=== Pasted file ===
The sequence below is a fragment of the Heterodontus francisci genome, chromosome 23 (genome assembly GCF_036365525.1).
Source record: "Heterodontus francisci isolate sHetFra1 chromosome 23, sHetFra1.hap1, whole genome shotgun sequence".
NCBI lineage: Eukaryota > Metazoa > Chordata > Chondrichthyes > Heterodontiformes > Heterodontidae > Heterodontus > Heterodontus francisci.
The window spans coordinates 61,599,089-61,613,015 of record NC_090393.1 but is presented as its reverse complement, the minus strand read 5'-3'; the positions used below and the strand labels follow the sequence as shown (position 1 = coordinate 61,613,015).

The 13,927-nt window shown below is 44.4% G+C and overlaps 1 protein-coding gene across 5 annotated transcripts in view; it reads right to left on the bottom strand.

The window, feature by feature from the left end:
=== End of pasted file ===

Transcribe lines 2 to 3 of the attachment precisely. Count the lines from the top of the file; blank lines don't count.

Source record: "Heterodontus francisci isolate sHetFra1 chromosome 23, sHetFra1.hap1, whole genome shotgun sequence".
NCBI lineage: Eukaryota > Metazoa > Chordata > Chondrichthyes > Heterodontiformes > Heterodontidae > Heterodontus > Heterodontus francisci.